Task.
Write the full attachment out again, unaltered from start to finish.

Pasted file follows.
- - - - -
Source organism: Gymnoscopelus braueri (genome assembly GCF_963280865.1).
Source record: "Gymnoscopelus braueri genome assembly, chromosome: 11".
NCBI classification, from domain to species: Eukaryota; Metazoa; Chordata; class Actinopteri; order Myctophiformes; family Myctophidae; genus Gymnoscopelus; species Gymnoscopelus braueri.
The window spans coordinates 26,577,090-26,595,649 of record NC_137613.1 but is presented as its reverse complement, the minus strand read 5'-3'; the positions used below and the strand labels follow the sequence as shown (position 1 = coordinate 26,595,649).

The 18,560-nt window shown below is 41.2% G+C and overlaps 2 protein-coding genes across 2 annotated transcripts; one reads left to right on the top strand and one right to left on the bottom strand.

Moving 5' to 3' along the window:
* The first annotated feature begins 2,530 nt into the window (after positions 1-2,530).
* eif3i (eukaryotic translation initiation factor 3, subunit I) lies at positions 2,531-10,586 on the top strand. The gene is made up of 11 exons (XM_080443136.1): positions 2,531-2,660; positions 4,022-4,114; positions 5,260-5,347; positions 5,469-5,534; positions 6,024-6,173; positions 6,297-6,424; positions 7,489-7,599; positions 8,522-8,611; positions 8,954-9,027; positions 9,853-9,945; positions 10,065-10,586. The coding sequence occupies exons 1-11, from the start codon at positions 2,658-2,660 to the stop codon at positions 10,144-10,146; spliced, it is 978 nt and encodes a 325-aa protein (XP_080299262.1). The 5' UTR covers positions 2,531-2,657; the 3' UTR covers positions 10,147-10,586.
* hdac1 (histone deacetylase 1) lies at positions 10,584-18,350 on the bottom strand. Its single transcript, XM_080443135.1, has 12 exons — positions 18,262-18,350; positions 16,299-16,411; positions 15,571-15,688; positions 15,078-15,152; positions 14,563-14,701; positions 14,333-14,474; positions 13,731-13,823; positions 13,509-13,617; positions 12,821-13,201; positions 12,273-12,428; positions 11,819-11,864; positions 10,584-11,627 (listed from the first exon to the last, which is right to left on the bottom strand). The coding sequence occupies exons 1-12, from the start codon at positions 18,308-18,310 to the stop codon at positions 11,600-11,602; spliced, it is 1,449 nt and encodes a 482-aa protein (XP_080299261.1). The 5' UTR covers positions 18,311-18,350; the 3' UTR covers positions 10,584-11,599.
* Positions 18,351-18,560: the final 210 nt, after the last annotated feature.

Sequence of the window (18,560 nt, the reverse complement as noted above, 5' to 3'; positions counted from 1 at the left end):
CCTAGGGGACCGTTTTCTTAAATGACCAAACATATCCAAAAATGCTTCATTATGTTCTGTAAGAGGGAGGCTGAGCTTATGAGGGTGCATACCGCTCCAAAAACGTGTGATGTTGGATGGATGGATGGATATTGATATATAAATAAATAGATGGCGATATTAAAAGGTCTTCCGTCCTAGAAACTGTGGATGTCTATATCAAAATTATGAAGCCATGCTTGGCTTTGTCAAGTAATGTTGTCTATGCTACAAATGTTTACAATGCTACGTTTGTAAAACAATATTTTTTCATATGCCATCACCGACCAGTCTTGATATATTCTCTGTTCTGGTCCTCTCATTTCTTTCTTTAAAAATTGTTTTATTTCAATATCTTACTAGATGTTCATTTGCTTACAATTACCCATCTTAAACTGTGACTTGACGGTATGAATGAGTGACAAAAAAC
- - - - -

Source organism: Gymnoscopelus braueri (genome assembly GCF_963280865.1).
Source record: "Gymnoscopelus braueri genome assembly, chromosome: 11".
NCBI classification, from domain to species: Eukaryota; Metazoa; Chordata; class Actinopteri; order Myctophiformes; family Myctophidae; genus Gymnoscopelus; species Gymnoscopelus braueri.
The window spans coordinates 26,577,090-26,595,649 of record NC_137613.1 but is presented as its reverse complement, the minus strand read 5'-3'; the positions used below and the strand labels follow the sequence as shown (position 1 = coordinate 26,595,649).

The 18,560-nt window shown below is 41.2% G+C and overlaps 2 protein-coding genes across 2 annotated transcripts; one reads left to right on the top strand and one right to left on the bottom strand.

Moving 5' to 3' along the window:
* The first annotated feature begins 2,530 nt into the window (after positions 1-2,530).
* eif3i (eukaryotic translation initiation factor 3, subunit I) lies at positions 2,531-10,586 on the top strand. The gene is made up of 11 exons (XM_080443136.1): positions 2,531-2,660; positions 4,022-4,114; positions 5,260-5,347; positions 5,469-5,534; positions 6,024-6,173; positions 6,297-6,424; positions 7,489-7,599; positions 8,522-8,611; positions 8,954-9,027; positions 9,853-9,945; positions 10,065-10,586. The coding sequence occupies exons 1-11, from the start codon at positions 2,658-2,660 to the stop codon at positions 10,144-10,146; spliced, it is 978 nt and encodes a 325-aa protein (XP_080299262.1). The 5' UTR covers positions 2,531-2,657; the 3' UTR covers positions 10,147-10,586.
* hdac1 (histone deacetylase 1) lies at positions 10,584-18,350 on the bottom strand. Its single transcript, XM_080443135.1, has 12 exons — positions 18,262-18,350; positions 16,299-16,411; positions 15,571-15,688; positions 15,078-15,152; positions 14,563-14,701; positions 14,333-14,474; positions 13,731-13,823; positions 13,509-13,617; positions 12,821-13,201; positions 12,273-12,428; positions 11,819-11,864; positions 10,584-11,627 (listed from the first exon to the last, which is right to left on the bottom strand). The coding sequence occupies exons 1-12, from the start codon at positions 18,308-18,310 to the stop codon at positions 11,600-11,602; spliced, it is 1,449 nt and encodes a 482-aa protein (XP_080299261.1). The 5' UTR covers positions 18,311-18,350; the 3' UTR covers positions 10,584-11,599.
* Positions 18,351-18,560: the final 210 nt, after the last annotated feature.

Sequence of the window (18,560 nt, the reverse complement as noted above, 5' to 3'; positions counted from 1 at the left end):
CCTAGGGGACCGTTTTCTTAAATGACCAAACATATCCAAAAATGCTTCATTATGTTCTGTAAGAGGGAGGCTGAGCTTATGAGGGTGCATACCGCTCCAAAAACGTGTGATGTTGGATGGATGGATGGATATTGATATATAAATAAATAGATGGCGATATTAAAAGGTCTTCCGTCCTAGAAACTGTGGATGTCTATATCAAAATTATGAAGCCATGCTTGGCTTTGTCAAGTAATGTTGTCTATGCTACAAATGTTTACAATGCTACGTTTGTAAAACAATATTTTTTCATATGCCATCACCGACCAGTCTTGATATATTCTCTGTTCTGGTCCTCTCATTTCTTTCTTTAAAAATTGTTTTATTTCAATATCTTACTAGATGTTCATTTGCTTACAATTACCCATCTTAAACTGTGACTTGACGGTATGAATGAGTGACAAAAAAC